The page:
- The main two reasons given for not reporting were that they did not think any constructive action would be taken, and it was not worth the hassle of going through the report process.
Further results are available here including what people said about the public service principles of politically neutrality, free and frank advice, merit-based appointments, open government and stewardship.
A compelling critique of the New Zealand accountability system
The Auditor-General has written a set of articles about the importance of the government and the public sector demonstrating that they are accountable to New Zealanders. He sees a diminution in accountability to the public, declining trust from Māori, and a need for comprehensive and accessible reporting flowing from good monitoring and evaluation. This article here sums up some of his key points in his plea for a first principles review of the way accountability operates. This is a matter for deep reflection for public servants.
A largely positive report card on the New Zealand COVID approach
Just after the last COVID restrictions were lifted, The Spinoff presented a set of seven charts on a range of measures to compare the impact of New Zealand’s approach with other comparable countries. As the authors say “on the whole, we should all be collectively proud of how we confronted this generation-defining challenge”. That was by no means to suggest we managed it perfectly, but the sum total of our efforts during the pandemic was easily among the world’s most successful.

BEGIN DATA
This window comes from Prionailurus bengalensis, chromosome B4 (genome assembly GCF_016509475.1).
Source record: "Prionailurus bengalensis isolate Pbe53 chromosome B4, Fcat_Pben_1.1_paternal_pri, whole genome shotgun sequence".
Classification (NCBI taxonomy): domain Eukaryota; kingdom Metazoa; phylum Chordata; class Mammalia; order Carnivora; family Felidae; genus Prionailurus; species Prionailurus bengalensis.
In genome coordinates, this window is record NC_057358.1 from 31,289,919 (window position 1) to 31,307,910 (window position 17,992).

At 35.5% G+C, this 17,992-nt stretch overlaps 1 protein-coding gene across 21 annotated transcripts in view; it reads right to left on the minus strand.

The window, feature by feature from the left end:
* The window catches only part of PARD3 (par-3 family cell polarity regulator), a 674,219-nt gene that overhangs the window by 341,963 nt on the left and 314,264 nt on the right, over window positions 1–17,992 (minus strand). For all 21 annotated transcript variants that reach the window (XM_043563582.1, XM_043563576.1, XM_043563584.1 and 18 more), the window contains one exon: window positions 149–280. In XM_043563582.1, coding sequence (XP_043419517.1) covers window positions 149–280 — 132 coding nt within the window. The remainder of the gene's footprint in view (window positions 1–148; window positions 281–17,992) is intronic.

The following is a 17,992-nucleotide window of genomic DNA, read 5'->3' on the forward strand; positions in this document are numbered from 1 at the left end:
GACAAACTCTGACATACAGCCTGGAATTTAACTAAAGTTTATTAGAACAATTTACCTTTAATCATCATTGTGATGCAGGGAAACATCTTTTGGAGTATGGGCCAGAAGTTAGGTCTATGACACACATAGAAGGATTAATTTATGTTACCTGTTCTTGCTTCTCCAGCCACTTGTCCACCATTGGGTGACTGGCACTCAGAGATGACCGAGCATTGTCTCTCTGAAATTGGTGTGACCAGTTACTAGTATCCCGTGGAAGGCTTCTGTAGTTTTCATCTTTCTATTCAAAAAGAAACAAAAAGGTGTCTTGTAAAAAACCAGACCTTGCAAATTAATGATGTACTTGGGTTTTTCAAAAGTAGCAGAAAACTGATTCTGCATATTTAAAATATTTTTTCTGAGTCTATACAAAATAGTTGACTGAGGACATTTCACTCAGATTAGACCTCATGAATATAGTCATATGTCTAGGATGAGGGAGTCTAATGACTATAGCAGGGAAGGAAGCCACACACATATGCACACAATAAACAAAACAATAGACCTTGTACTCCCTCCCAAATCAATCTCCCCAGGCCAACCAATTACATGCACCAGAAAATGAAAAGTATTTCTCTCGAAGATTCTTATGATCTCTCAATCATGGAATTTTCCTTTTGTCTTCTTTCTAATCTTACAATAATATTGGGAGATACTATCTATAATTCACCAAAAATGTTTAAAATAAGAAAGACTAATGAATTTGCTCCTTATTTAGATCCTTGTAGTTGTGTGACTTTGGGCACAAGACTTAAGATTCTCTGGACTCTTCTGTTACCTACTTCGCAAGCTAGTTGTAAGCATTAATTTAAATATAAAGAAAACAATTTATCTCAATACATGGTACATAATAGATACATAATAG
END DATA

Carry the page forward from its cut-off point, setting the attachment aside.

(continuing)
And yet the critique of the Prime Minister, in particular, has been intense, and from some sources, it has become viciously personalised, even though she would have acted on advice from many sources including public servants. The critique is primarily about the restriction of freedom implicit in lock downs and mandates. People care about their rights, and public servants will be dwelling on this for the future. Perhaps we can approach a potential future COVID response (should it be required again) somewhat differently, focussing on safety and trust. Read about this here.
How can we possibly allow this glaring inequity to continue?
There is a documentary called Need versus Greed on TVNZ. Read about it here. It argues that white collar crime is far more damaging than the crimes of the poor, like ram raids. When we talk “tough on crime” we are not talking about fraud and tax avoidance. While welfare fraud is publicly perceived as a major problem, the annual $26 million loss is nothing compared to the estimated $5-7 billion of tax avoidance each year.